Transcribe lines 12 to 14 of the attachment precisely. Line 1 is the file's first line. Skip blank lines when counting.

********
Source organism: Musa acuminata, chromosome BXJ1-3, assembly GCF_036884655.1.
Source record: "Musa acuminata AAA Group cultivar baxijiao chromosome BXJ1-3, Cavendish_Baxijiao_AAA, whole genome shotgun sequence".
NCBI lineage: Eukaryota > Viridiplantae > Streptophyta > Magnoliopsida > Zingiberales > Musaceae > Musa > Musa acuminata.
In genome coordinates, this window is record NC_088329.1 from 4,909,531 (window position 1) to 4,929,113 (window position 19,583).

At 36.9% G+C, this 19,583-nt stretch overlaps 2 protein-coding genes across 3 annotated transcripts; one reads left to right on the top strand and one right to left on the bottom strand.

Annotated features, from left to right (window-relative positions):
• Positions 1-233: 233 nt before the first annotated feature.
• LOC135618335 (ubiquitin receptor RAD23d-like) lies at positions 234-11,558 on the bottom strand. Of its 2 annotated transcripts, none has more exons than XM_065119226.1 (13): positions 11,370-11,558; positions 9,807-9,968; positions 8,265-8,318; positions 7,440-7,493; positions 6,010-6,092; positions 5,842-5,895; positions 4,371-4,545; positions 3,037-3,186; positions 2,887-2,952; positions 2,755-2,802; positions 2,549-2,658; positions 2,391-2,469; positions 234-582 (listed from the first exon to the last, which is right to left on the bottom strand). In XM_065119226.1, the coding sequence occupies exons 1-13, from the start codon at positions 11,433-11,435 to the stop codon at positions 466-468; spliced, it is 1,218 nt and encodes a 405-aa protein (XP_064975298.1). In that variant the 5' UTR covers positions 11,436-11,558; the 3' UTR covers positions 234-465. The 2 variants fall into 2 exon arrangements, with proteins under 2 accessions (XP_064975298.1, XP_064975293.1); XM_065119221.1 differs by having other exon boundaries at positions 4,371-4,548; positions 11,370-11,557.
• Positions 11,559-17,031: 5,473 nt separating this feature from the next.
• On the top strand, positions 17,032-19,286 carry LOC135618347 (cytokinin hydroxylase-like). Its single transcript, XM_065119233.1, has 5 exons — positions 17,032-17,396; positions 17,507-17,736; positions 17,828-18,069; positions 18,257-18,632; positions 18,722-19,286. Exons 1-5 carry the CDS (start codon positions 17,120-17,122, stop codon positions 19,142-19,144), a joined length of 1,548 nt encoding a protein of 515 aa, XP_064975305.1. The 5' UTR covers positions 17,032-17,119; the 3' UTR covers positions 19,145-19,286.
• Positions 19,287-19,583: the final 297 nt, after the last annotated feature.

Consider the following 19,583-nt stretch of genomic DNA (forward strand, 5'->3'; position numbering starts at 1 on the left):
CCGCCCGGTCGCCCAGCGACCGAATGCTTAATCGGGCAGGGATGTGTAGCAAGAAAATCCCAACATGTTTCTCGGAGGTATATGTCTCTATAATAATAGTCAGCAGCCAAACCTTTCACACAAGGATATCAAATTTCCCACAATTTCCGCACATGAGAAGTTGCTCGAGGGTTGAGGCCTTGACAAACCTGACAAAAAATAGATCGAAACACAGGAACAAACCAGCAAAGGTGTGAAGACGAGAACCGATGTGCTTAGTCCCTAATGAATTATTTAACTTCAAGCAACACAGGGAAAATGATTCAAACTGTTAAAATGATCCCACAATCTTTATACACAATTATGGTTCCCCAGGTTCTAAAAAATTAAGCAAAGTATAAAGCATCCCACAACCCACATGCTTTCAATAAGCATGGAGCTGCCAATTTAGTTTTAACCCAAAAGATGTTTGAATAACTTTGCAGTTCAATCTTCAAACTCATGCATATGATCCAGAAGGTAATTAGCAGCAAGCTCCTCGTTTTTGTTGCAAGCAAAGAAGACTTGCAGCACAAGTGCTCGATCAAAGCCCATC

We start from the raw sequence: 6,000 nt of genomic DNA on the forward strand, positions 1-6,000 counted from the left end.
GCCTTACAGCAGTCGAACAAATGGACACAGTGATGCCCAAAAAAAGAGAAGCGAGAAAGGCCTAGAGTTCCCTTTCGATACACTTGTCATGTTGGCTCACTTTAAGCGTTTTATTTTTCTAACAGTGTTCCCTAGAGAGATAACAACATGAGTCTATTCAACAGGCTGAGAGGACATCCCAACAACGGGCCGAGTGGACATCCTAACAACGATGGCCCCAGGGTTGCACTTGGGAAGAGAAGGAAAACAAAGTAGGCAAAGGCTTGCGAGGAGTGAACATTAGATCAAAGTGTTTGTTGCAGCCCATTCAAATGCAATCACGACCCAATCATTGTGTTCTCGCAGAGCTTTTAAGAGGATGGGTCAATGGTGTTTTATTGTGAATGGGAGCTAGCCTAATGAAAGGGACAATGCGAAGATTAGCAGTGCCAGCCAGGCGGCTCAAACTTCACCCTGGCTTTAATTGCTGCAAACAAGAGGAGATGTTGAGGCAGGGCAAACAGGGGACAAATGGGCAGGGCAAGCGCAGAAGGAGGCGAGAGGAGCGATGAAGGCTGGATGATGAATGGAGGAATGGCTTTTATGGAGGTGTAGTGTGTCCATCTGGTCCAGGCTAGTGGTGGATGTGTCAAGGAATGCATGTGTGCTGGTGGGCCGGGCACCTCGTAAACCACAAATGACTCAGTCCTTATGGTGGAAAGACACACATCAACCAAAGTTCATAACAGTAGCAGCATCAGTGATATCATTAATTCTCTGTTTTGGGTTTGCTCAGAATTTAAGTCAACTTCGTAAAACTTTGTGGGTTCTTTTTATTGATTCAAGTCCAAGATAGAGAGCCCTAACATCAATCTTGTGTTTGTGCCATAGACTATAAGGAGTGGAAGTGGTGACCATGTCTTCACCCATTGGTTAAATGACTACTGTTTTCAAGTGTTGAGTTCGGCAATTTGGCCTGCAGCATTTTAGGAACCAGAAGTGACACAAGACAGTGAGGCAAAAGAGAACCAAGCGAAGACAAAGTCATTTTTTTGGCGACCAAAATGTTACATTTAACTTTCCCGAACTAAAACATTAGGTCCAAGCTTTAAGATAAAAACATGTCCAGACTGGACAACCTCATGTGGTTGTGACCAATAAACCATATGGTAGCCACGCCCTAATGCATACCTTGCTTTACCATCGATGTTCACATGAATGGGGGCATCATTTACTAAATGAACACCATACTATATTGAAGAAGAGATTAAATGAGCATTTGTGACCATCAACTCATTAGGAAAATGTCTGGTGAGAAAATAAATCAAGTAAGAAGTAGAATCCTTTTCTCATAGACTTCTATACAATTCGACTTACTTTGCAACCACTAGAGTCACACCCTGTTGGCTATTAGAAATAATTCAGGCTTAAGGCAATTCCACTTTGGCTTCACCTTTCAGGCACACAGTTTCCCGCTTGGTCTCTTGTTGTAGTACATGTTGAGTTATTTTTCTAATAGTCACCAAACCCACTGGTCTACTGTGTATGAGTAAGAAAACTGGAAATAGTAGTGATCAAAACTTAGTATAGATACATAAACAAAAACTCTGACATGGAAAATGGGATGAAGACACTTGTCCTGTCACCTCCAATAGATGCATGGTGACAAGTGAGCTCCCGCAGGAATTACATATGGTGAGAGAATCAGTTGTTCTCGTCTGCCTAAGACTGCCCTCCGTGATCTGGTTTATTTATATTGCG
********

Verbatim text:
Consider the following 19,583-nt stretch of genomic DNA (forward strand, 5'->3'; position numbering starts at 1 on the left):
CCGCCCGGTCGCCCAGCGACCGAATGCTTAATCGGGCAGGGATGTGTAGCAAGAAAATCCCAACATGTTTCTCGGAGGTATATGTCTCTATAATAATAGTCAGCAGCCAAACCTTTCACACAAGGATATCAAATTTCCCACAATTTCCGCACATGAGAAGTTGCTCGAGGGTTGAGGCCTTGACAAACCTGACAAAAAATAGATCGAAACACAGGAACAAACCAGCAAAGGTGTGAAGACGAGAACCGATGTGCTTAGTCCCTAATGAATTATTTAACTTCAAGCAACACAGGGAAAATGATTCAAACTGTTAAAATGATCCCACAATCTTTATACACAATTATGGTTCCCCAGGTTCTAAAAAATTAAGCAAAGTATAAAGCATCCCACAACCCACATGCTTTCAATAAGCATGGAGCTGCCAATTTAGTTTTAACCCAAAAGATGTTTGAATAACTTTGCAGTTCAATCTTCAAACTCATGCATATGATCCAGAAGGTAATTAGCAGCAAGCTCCTCGTTTTTGTTGCAAGCAAAGAAGACTTGCAGCACAAGTGCTCGATCAAAGCCCATC

We start from the raw sequence: 6,000 nt of genomic DNA on the forward strand, positions 1-6,000 counted from the left end.